Several grades and types of molasses are produced by sugar cane processing. First the plants are harvested and stripped of their leaves, and then the sugar cane is usually crushed or mashed to extract it’s sugary juice. Sugar manufacturing begins by boiling cane juice until it reaches the proper consistency, it is then processed to extract sugar. This first boiling and processing produces what is called first molasses, this has the highest sugar content of the molasses because relatively little sugar has been extracted from the juice. Green (unripe) sugar cane that has been treated with sulphur fumes during sugar extraction produces sulphured molasses. The juice of sun-ripened cane which has been clarified and concentrated produces unsulphured molasses. Another boiling and sugar extraction produces second molasses which has a slight bitter tinge to its taste.

    Further rounds of processing and boiling yield dark colored blackstrap molasses, which is the most nutritionally valuable of the various types of molasses. It is commonly used as a sweetner in the manufacture of cattle and other animal feeds, and is even sold as a human health supplement. Any kind of molasses will work to provide benefit for soil and growing plants, but blackstrap molasses is the best choice because it contains the greatest concentration of sulfur, iron and micronutrients from the original cane material. Dry molasses is something different still. It’s not exactly just dried molasses either, it’s molasses sprayed on grain residue which acts as a “carrier”.

    Molasses production is a bit different when it comes to the sugar beet. You might say “bird’s know beets” because one of our flock grew up near Canada’s “sugar beet capitol” in Alberta. Their family worked side by side with migrant workers tending the beet fields. The work consisted of weeding and thinning by hand, culling the thinner and weaker plants to leave behind the best beets. After the growing season and several hard frosts - which increase the sugar content - the beets are harvested by machines, piled on trucks and delivered to their destination.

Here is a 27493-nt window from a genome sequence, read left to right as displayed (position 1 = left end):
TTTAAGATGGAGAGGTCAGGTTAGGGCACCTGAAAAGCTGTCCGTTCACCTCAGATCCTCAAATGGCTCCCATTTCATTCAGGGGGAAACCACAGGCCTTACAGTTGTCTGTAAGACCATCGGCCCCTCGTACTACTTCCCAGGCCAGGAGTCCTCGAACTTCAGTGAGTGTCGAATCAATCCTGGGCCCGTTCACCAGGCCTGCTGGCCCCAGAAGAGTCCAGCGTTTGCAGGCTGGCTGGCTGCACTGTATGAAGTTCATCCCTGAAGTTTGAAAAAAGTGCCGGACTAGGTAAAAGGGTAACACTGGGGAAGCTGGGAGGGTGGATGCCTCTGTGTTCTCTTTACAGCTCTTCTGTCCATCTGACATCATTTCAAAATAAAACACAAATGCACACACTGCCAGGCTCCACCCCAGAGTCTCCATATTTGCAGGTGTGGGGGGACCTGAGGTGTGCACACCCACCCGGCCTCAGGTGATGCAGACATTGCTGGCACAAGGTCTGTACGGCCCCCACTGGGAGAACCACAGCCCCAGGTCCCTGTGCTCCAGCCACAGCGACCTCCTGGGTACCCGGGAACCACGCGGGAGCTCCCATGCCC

At harvest time, a huge pile of beets will begin to build up outside of the sugar factory that will eventually dwarf the factory itself in size. Gradually throughout the winter the pile will diminish as the whole beets are ground into a mash and then cooked. The cooking serves to reduce and clarify the beet mash, releasing huge columns of stinky (but harmless) beet steam into the air. Sometimes, if the air is cold enough, the steam will fall to the ground around the factory as snow!

    As we’ve already learned, in the of sugar cane the consecutive rounds of sugar manufacturing produce first molasses and second molasses. With the humble sugar beet, the intermediate syrups get names like high green and low green, it’s only the syrup left after the final stage of sugar extraction that is called molasses. After final processing, the leftover sugar beet mash is dried then combined with the thick black colored molasses to serve as fodder for cattle. Sugar beet molasses is also used to sweeten feed for horses, sheep, chickens, etc.

    Sugar beet molasses is only considered useful as an animal feed additive because it has fairly high concentrations of many salts including calcium, potassium, oxalate, and chloride. Despite the fact that it’s not suitable for human consumption and some consider it to be an industrial waste or industrial by-product, molasses produced from sugar beets makes a wonderful plant fertilizer. While humans may reject beet molasses due to the various “extras” the sugar beet brings to the table, to our plant’s it’s a different story. Sugar beet molasses is usually fairly chemical free as well, at least in our experience. Although farmers generally fertilize their fields in the spring using the various arrays of available fertilizers, weed chemicals (herbicides) are not used for this crop due to the beet plant’s relatively delicate nature.